10 Easy Steps to Put the Person back in to Content Marketing Personas
We’re going to put the “person” back in Content Marketing persona by walking through some really practical ways to understand exactly what your customer wants to consume.
I offer you a method we use at Left Brain that’s been very successful: listening posts.
Getting started with listening posts
First, pull your company’s past purchaser data to compile initial assumptions about the titles and the topics you believe will be of interest in a given campaign. Keep in mind, you’ll be tracking online conversations for each of these topics, so try to limit your list to about five key topics you want to follow — or you’ll quickly feel overwhelmed by the task.
Now let’s go about the painstaking process of proving or disproving your theories by setting up “listening posts” and testing what you learn.
Step 1. Give your research its own email address. Something like <topic>@gmail.com to sign up for e-news and LinkedIn alerts will keep you focused. You have nothing to lose; they are free AND it will help keep you organized.
Step 2. Use an online news reader to automate the news-gathering process.A multitude of free and not-so-free news readers is available, but I’ll call out Google Reader here. After logging into Google using your new email address, you are automatically logged into Google Reader.
Step 3. Set up a Readability account to quickly push information you discover in your online news reader that appears relevant into the “read-later” bin. You can also send the most relevant e-newsletter content directly to Readability when you’re done gathering.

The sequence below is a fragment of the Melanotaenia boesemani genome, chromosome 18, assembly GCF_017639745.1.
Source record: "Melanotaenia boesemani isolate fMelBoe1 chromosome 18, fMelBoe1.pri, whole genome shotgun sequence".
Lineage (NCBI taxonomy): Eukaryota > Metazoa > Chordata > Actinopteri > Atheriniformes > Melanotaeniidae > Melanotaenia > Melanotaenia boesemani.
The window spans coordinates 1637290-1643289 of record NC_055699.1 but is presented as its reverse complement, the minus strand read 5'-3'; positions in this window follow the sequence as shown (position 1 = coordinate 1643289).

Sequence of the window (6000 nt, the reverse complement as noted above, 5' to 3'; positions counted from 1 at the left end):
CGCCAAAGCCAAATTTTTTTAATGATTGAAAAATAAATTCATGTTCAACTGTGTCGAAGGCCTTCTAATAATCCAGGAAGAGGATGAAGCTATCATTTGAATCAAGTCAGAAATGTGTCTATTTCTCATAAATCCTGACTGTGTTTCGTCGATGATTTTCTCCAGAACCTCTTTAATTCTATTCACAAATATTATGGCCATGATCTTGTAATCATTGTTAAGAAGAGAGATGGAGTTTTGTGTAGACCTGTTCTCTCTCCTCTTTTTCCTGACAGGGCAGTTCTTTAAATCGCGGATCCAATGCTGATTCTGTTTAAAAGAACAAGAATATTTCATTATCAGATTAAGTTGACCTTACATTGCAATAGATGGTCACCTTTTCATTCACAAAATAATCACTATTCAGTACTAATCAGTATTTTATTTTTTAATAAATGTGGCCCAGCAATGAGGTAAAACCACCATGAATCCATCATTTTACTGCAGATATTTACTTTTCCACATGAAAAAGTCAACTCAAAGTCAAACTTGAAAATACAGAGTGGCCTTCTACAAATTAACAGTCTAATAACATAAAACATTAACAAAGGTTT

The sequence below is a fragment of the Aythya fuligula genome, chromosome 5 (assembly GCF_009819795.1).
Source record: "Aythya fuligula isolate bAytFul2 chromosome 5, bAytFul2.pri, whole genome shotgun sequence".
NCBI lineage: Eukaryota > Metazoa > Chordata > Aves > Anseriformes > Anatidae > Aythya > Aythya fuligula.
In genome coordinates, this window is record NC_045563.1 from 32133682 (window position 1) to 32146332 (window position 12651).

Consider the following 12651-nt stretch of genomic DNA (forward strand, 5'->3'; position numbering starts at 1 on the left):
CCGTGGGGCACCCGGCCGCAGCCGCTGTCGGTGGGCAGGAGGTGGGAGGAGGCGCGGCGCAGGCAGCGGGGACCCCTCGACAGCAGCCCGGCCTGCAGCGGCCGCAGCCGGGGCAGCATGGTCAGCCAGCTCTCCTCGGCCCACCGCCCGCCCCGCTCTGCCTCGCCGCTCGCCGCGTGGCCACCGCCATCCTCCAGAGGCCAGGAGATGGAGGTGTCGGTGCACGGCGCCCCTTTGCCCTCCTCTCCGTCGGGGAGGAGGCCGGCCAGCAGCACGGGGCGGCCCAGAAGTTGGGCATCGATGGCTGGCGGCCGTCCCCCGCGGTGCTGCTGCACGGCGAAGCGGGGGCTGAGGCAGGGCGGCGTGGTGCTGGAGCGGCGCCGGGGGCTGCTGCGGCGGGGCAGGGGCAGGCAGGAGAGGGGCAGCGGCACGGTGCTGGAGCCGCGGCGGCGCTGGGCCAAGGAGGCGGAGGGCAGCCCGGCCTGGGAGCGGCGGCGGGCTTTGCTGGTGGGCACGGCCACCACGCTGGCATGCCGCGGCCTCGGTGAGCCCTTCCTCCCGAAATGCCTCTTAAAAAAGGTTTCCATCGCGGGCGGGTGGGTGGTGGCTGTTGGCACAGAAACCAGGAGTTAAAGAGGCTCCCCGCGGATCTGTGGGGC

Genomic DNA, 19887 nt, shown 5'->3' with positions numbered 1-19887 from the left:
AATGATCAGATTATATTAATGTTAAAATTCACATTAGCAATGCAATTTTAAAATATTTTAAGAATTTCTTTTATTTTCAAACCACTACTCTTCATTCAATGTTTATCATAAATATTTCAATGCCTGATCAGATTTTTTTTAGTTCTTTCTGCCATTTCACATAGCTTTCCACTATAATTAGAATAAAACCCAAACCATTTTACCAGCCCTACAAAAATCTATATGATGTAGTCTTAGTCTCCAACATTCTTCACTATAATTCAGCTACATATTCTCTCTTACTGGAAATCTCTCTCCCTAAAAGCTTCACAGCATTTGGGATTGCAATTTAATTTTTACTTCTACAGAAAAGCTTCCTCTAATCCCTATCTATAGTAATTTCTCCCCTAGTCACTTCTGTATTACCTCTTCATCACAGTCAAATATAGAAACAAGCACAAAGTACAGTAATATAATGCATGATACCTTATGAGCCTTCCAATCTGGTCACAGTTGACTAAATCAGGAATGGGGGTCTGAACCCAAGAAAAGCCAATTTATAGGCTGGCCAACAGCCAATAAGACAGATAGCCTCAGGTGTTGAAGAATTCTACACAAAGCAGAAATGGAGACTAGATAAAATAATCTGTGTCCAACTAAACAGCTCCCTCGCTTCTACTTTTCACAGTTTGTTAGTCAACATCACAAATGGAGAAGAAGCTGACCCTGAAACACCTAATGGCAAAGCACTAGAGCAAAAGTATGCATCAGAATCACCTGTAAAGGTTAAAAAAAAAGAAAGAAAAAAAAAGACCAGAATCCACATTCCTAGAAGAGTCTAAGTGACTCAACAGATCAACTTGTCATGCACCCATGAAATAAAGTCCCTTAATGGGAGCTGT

Step 4. Set up Google Alerts that align with topics and audiences. This step will be less of an email deluge if you create alerts as RSS newsfeeds. Check this out:
Create news alerts and deliver them to Google Reader.
Subscribe to a topic of interest to track.
Create a news dashboard with key topics.
Step 5. Look for LinkedIn Groups that include discussions about your topic. You don’t have to participate in every discussion. Just enough to be taken seriously.
Step 6. Monitor social traffic on the topics of interest. If you’re lucky, you have Radian6 and a team of social media users who alert you to key conversations and places to engage on Twitter, LinkedIn, Google+, Facebook and other communities. If you’re like the rest of us, however, you “MacGyver” everything together with tools like TweetDeck, HootSuite, your news reader, and your topic-specific email account for anything else you’ve missed. Sounds messy, but with a process in place you’ll find it’s very doable.
Step 7. Engage with people online in the social streams or communities relevant to the subject matter. Pay close attention to influential bloggers in the area you are researching. Mine the discussions. . . . and when you can, comment. . . add insight, etc. when you can, as a person with interest, not a megaphone.
Step 8. Set a time to review information collected — and stick to it. For example, you may decide to start your day with a 30-minute scan of any information gathered overnight — flagging seemingly relevant news using your Readability app. Do a similar sweep at the end of the day to flag new items online and in your topic-specific inbox. Use Readability to narrow the best of the bunch to review in depth after the research phase ends.
Step 9. Look for patterns, odd ducks and hot data points or quotes. After amassing this content and combing through it, you’ll start to see similarities emerge — as well as a few eyebrow-raisers or quotes that set the tone for your work.
Step 10. Confirm your insights or assumptions with people in your desired audience. Remember, your audience are people. Treat them that way.
Using these steps, you can set up a system that delivers the right information to you in real time rather than spending countless hours chasing down hunches. Spend more time publishing great content, and less time batting at the ever-elusive piñata.